For this month’s YO Spotlight, we talk to John Cropsey, MD, a former Wills Eye Institute resident who is the only ophthalmologist at a Kenyan eye unit that is “the main referral center for roughly 10 million people.” Dr. Cropsey shares about how he entered medicine, what brought him to Kenya and the challenge of saying no.
1. Why did you become an ophthalmologist? I grew-up in Togo, West Africa, at a rural mission hospital that my parents helped start when I was four years old. My dad was a general surgeon and my mom was a nurse. The medical needs I saw were immense.
As I pursued a career to help meet that need, I asked several jungle mission surgeons, including my dad, what kind of doctor they would be if they could do it over again. They all independently said they would become ophthalmologists and return to Africa.
There is virtually no access to eye care in many parts of Africa, so my dad, a general surgeon, learned to do cataracts and trabs with loops! Even with their 10+ aphakic glasses, my dad said these were the most excited patients he'd ever seen. Helping these grandpas and grandmas see their grandchildren for the first time really touched my dad's heart.
Dr. Cropsey with some of his staff, prior to a surgical safari to Lake Tanganyika, Tanzania, by airplane and then helicopter.
2. What does a typical day look like for you? This year, I am the only ophthalmologist at Tenwek Eye Unit, the main referral center for roughly 10 million people. I have 15 amazing Kenyan staff, who make it all happen without it killing me, SO FAR.
Mondays we begin our day at 8 a.m. as a team, with reflections from the Bible, prayer and singing. This sets the tone for the week. We are here to love and serve our God and neighbors, the poor and blind.
From 8:30 a.m. to 9:30 a.m., I try to get a few administrative things done before the onslaught of patients begins! My ophthalmic clinical officer and ophthalmic nurses see most patients (cataracts, refractive error, allergies...) and save the more challenging cases for me to review (tumors, trauma, retina, neuro, plastics, cornea...). I see second opinions until about 1 p.m., take lunch at home with my family and then return to clinic from 2 p.m. until 5 p.m. to 7 p.m.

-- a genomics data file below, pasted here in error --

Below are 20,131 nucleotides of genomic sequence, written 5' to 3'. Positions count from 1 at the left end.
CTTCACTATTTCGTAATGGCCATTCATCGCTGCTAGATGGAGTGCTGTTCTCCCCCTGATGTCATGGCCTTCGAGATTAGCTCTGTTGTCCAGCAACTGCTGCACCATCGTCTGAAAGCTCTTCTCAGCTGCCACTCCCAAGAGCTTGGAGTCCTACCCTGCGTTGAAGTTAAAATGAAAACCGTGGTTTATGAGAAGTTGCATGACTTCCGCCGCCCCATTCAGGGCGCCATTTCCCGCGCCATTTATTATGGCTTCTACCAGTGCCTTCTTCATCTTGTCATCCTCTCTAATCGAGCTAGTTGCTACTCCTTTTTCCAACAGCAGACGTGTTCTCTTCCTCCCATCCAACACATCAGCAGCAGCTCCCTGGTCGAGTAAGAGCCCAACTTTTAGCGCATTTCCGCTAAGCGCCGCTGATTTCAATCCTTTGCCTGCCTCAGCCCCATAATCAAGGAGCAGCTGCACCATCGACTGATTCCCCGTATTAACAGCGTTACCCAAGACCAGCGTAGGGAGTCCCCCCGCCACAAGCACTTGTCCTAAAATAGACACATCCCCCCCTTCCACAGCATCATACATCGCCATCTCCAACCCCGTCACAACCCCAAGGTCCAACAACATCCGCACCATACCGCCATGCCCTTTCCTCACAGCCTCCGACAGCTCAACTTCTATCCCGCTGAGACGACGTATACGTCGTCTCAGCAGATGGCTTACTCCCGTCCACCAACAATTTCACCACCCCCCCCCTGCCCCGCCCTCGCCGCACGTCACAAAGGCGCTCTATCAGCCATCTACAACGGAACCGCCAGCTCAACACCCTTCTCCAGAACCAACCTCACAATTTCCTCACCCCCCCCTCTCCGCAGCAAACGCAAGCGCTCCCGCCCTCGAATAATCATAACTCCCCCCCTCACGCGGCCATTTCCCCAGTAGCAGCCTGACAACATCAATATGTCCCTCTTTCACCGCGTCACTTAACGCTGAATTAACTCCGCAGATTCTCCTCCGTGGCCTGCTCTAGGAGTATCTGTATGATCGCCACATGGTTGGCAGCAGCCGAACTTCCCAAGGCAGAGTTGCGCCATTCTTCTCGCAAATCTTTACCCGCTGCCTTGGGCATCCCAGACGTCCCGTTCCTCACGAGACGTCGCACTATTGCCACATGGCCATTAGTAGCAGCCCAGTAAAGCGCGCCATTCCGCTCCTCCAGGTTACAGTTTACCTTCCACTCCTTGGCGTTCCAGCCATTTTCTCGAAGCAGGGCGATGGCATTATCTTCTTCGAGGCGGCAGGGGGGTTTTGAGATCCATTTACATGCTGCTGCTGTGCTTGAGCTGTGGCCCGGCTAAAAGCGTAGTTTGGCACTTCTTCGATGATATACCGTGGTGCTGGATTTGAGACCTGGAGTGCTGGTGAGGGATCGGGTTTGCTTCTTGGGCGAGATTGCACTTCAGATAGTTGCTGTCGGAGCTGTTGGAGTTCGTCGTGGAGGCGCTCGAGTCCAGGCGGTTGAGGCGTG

From Monday clinic's 100-plus patients, we will admit 30 to 50 patients for surgery (we have 20 beds). By the end of the day, we will have seen and managed problems from all age brackets, in every subspecialty, in their most advanced forms.
Tuesday, we start operating at 7:30 a.m. My clinical officer (equivalent to a physician’s assistant in the United States) does all of the manual small incision cataract surgeries (MSICS — sutureless extracap), while I tackle the NPO pediatric cases requiring general anesthesia: mostly congenital/developmental cataracts and trauma with the occasional glaucoma, retina, PK or strabismus case. We've done 180 pediatric cases in 2010 already, only two of those for strabismus.
We use retrobulbar blocks routinely on kids older than 8 years of age, limiting our need for ketamine/general anesthesia. Our record is doing a traumatic cataract with a retrobulbar block on a 4-year-old boy in South Sudan, where we had no other means of anesthesia. We bribed him with a bottle of Coke and a candy bar. We prayed like crazy, and he didn't budge!
Wednesday, my clinical officer finishes the cataracts and smaller cases while I face some of the longer subspecialty cases. Thursday, I finish up any surgeries still waiting from Monday, do ROP rounds in the nursery and try to do some administrative stuff. Friday is mainly post-op clinic. I take call for one week every other week, rotating with my clinical officer.
When possible, I love to join our community outreach program, which holds mobile clinics in the villages two to four times a week. A real treat is doing week-long surgical camps in remote parts of Africa. We typically can do 70 to 100 cataracts on these trips.
Performing MSICS on a patient in South Sudan in 100+ degree weather.